Just how good is this technology at freezing food? One of AEF’s first customers put their technology to the test. This customer, located in Mallorca, Spain, was a sushi supplier in a highly popular tourist destination. Like many businesses located in tourist destinations, he had the problem of not being able to keep up with demand during the tourist season, and having almost no demand during the winter season. When he bought a freezer with AEF’s technology, he decided to put the new equipment to the test. He served the sushi frozen by AEF technology side-by-side with his regular fresh sushi, the customers could not tell the difference. They even preferred it over the fresh product thanks to the use of cell regeneration technology (more info on that technology later).
Now that customer makes and stores his sushi in the winter when raw ingredients are cheaper and labour costs are lower. Then when restaurants ask him for huge batch orders of sushi during the high season, it is no longer a problem. He has already bought a 2nd freezer from AEF.
AEF’s technology can be retrofitted into any existing industrial-grade freezer space, making the upgrade significantly less cost-prohibitive. More importantly, once a product is frozen using AEF’s technology, the smooth ice-crystal structure can be maintained in any standard freezer. This means that you, your cold-chain logistics service providers and end customers can still use their conventional freezing technologies and reap the benefits.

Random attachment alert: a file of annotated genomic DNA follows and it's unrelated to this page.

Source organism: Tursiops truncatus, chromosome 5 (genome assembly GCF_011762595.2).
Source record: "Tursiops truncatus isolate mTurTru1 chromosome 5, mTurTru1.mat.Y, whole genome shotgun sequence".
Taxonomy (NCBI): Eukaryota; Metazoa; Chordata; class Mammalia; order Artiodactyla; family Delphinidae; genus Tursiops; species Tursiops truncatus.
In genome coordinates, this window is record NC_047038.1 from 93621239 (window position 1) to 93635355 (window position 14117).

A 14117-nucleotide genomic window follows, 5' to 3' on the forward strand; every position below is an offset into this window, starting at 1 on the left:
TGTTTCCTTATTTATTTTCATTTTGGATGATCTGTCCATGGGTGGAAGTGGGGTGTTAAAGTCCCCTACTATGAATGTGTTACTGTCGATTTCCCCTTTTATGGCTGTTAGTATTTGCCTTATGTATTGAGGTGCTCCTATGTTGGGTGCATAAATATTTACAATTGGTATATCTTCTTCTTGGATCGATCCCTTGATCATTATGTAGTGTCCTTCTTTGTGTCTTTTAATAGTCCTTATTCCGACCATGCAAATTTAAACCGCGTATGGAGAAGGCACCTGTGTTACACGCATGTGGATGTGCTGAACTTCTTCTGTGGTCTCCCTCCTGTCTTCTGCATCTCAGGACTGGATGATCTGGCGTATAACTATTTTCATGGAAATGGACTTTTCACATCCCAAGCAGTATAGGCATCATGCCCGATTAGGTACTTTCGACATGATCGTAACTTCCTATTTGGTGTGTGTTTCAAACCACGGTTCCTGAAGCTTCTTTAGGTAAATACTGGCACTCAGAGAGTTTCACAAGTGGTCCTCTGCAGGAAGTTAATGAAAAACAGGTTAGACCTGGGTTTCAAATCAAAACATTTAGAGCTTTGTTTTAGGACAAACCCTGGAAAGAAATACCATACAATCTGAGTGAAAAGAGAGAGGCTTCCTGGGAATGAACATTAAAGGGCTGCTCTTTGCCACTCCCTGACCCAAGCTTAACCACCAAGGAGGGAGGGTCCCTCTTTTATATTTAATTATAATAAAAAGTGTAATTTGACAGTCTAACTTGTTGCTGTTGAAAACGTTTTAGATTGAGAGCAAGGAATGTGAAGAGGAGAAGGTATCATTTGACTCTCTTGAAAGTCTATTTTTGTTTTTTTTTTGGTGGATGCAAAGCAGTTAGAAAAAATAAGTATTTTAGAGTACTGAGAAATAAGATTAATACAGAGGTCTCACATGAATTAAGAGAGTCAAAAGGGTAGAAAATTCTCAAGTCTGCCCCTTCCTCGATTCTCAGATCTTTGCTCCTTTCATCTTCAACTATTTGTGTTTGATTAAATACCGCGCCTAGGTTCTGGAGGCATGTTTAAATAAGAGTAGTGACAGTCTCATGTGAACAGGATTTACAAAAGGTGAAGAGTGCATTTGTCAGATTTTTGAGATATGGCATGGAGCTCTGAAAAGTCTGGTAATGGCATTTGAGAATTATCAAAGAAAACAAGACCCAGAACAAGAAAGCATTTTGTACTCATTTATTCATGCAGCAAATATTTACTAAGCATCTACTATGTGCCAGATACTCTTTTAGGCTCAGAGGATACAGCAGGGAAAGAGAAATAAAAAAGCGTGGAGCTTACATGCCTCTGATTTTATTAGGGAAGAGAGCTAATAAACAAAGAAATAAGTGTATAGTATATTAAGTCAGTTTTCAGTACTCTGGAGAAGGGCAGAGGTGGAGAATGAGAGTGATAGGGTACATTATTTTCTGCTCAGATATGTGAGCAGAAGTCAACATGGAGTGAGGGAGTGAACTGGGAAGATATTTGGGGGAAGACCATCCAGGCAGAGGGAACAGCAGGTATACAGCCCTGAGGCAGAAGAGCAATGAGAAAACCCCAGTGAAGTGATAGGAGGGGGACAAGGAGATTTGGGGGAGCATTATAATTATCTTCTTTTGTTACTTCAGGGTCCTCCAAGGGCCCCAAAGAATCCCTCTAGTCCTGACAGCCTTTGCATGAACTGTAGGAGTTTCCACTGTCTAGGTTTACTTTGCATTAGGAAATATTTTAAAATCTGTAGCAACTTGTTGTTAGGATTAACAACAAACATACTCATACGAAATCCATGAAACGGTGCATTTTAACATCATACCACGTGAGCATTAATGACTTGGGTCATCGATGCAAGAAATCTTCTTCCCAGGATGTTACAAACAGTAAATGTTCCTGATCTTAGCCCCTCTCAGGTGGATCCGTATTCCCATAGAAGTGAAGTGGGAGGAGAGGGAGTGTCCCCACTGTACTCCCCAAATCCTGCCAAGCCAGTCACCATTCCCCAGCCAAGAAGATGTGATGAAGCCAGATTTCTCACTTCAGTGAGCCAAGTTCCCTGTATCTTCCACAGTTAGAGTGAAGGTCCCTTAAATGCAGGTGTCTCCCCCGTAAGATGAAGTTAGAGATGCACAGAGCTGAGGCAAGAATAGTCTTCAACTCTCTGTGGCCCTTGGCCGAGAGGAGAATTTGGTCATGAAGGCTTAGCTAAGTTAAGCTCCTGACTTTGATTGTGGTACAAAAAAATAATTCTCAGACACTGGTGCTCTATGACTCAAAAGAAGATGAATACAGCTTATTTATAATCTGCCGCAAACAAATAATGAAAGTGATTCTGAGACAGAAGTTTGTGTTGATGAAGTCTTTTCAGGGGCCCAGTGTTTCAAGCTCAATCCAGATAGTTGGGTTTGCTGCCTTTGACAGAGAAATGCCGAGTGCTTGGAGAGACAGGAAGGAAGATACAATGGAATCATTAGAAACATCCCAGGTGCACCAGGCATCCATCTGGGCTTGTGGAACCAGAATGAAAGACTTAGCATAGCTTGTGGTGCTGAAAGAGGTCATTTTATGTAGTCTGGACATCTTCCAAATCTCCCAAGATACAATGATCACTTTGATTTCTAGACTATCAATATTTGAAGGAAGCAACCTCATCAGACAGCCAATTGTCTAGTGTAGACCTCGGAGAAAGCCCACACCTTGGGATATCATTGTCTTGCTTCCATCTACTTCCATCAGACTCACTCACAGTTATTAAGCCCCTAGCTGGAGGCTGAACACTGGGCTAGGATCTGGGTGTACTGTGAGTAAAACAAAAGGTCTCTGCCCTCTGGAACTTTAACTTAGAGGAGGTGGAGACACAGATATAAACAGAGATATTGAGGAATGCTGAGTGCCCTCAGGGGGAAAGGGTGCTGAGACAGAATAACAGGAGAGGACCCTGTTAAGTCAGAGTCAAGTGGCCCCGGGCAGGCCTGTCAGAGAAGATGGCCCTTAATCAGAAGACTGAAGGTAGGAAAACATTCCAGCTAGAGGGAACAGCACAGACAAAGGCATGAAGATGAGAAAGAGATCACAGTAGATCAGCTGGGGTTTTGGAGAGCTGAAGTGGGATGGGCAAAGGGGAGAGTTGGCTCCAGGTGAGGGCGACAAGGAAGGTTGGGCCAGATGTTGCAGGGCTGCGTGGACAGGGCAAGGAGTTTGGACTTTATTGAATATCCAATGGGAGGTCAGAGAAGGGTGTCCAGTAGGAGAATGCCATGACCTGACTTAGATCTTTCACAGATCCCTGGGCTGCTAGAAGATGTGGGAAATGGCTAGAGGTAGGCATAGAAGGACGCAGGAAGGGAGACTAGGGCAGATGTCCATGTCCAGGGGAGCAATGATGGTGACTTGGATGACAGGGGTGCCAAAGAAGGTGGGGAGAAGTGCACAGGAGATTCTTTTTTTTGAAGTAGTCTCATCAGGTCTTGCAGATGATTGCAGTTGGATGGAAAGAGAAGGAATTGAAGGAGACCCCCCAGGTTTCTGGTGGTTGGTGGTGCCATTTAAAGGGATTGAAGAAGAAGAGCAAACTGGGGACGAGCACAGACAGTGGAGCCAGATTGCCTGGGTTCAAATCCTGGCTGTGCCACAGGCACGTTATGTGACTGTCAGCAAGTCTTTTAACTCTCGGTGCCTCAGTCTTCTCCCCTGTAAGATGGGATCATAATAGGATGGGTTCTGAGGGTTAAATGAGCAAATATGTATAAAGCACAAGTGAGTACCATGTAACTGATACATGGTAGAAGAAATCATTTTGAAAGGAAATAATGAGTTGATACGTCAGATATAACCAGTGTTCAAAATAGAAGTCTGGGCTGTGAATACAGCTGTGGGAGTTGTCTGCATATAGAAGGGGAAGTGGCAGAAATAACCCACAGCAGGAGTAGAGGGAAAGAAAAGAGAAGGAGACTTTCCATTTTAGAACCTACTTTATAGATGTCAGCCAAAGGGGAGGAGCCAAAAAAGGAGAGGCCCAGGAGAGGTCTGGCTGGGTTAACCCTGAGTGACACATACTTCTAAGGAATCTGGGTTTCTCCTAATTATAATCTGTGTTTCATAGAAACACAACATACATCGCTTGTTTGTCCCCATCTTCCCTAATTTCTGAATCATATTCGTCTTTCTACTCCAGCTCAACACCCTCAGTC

The technology is also highly customizable depending on your application. In their research, Andrey and his team learned that different products require different freezing algorithms and programs in order to maintain the optimum quality of each product. For example, cell regeneration technology (which Dmitry took from the medical field) is used prior to the actual freezing of fresh meat and fish, which is why in certain cases customers actually think the frozen product tasted better than the fresh one.
In addition, the AEF team is constantly working hard to improve the energy efficiency of the entire freezer as a whole in an effort to help mitigate the effects of climate change. They recently launched their AEF- AERO technology, which has managed to increase the energy efficiency of their first Bulgarian customer’s freezer by 3 fold
In a world where customers want food that is convenient, tasty, and ready at the drop of a hat, AEF’s technology could be a game-changer. Customers can now get the convenience and low cost of frozen food while still getting the nutrition and taste that comes from eating it fresh.
So is frozen the new fresh? It might very well be. I personally am looking forward to a big refrigeration manufacturer like LG or Bosch integrating this technology into their systems so I can buy a personal AEF freezer for my home one day.
For more information on AEF’s innovative freezing technology, visit http://aefrus.com/
This article was originally published by EIT FAN programme whose demo-day is on October 6!